The Freer Gallery of Art and Arthur M. Sackler Gallery

As museums of the Smithsonian Institution, the Freer Gallery of Art and the Arthur M. Sackler Gallery hold in trust the nation’s collections of Asian art and of American art of the Aesthetic movement. Two museums with independent histories, collections and characters, they are united by a joint organization, common mission and shared vision. That mission is to encourage enjoyment and understanding of the arts of Asia and the cultures that produced them. The Freer Gallery of Art opened to the public in 1923. Charles Lang Freer, its founder, made his fortune in the railroad car manufacturing industry in Detroit in the late-nineteenth century. His interest in the Aesthetic movement helped to shape his taste in art, and in the late 1880s, Freer began actively to collect paintings and works on paper by James McNeill Whistler. Freer would collect more than one thousand works by Whistler, including the Peacock Room, perhaps one of the earliest (and certainly one of the most controversial) art installations on record.  Freer also collected the works of other American masters including Thomas Dewing, Augustus Saint-Gaudens, Winslow Homer, Abbott Thayer, and Dwight Tryon. It was Whistler who, through his own interest in the arts of Asia, turned Freer’s attention east. When Freer bequeathed his collection to the Smithsonian, he had amassed one of the most important Asian art collections in the United States. Those collections have continued to grow in number; Freer, however, prohibited future additions to the American collection, which he believed to be perfectly harmonious and complete. Today, the museum’s Whistler holdings are both a monument to a particular moment in the history of collecting and a testament to Freer’s faith in “points of contact” across cultures and historical epochs.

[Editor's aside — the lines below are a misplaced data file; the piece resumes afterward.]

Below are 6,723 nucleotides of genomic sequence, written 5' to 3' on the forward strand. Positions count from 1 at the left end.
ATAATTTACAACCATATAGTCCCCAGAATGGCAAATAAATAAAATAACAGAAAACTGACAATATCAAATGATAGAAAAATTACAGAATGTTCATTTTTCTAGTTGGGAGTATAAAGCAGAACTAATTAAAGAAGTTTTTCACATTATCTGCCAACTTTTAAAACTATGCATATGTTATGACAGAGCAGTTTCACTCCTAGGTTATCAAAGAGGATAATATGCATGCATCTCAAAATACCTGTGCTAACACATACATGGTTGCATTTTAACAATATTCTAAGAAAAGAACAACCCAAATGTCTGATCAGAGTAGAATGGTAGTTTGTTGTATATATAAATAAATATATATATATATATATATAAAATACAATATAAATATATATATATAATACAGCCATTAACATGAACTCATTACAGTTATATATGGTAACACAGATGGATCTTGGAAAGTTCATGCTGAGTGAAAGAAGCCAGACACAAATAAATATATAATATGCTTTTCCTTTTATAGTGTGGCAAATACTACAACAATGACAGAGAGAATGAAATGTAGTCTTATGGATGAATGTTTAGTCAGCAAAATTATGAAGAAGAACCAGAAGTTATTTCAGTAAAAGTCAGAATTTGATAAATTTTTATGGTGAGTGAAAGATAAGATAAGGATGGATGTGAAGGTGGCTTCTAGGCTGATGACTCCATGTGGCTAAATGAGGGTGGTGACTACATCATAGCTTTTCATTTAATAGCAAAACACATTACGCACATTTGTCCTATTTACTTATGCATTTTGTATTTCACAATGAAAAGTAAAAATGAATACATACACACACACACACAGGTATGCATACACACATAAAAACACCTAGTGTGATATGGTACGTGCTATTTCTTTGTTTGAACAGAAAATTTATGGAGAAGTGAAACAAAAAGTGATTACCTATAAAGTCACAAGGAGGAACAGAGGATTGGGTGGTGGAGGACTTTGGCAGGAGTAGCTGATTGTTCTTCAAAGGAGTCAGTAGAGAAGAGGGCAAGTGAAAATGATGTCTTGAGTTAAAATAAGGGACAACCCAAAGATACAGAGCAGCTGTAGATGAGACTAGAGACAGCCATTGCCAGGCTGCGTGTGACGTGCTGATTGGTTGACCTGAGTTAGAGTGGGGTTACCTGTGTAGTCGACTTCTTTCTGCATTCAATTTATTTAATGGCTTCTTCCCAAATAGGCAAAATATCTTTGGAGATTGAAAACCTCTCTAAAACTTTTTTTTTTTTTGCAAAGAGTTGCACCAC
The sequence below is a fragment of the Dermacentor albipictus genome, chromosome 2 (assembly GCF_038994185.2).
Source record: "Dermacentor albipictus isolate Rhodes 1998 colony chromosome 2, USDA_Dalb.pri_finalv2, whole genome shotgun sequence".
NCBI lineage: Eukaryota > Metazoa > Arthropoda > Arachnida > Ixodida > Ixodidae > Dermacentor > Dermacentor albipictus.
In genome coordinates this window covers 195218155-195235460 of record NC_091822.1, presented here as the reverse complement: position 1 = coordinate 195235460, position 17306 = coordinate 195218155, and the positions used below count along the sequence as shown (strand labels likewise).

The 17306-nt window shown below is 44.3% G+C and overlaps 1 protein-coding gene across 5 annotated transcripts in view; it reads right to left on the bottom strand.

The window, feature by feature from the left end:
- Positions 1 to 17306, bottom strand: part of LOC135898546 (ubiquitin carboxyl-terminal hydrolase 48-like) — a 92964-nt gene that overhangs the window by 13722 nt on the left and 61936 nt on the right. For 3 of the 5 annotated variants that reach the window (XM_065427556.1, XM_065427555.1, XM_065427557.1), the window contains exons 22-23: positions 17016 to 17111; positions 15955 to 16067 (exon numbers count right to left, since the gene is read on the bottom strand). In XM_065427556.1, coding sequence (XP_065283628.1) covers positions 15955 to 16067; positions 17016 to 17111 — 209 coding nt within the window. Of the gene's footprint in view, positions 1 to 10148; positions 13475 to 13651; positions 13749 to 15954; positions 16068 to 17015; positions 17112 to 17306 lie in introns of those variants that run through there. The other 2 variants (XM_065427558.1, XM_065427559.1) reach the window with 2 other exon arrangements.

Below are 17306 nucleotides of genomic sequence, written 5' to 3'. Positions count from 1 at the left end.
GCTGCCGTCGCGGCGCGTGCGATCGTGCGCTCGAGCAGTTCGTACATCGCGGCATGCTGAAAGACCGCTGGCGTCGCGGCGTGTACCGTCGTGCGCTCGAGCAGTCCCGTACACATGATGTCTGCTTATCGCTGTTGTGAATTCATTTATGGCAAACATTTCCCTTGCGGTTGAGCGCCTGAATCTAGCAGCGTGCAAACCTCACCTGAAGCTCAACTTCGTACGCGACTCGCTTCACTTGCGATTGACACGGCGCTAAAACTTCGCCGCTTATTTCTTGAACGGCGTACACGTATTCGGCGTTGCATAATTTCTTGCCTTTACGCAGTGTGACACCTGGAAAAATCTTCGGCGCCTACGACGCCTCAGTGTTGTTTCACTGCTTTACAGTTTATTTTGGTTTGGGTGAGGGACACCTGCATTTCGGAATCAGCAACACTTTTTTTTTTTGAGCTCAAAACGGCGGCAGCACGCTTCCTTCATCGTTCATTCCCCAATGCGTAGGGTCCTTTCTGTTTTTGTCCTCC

Banner image detail: Harmony in Blue and Gold: The Peacock Room, 1876-77, oil and gold leaf on canvas, leather, and wood, Freer Gallery of Art, Smithsonian Institution, Gift of Charles Lang Freer, F1904.61.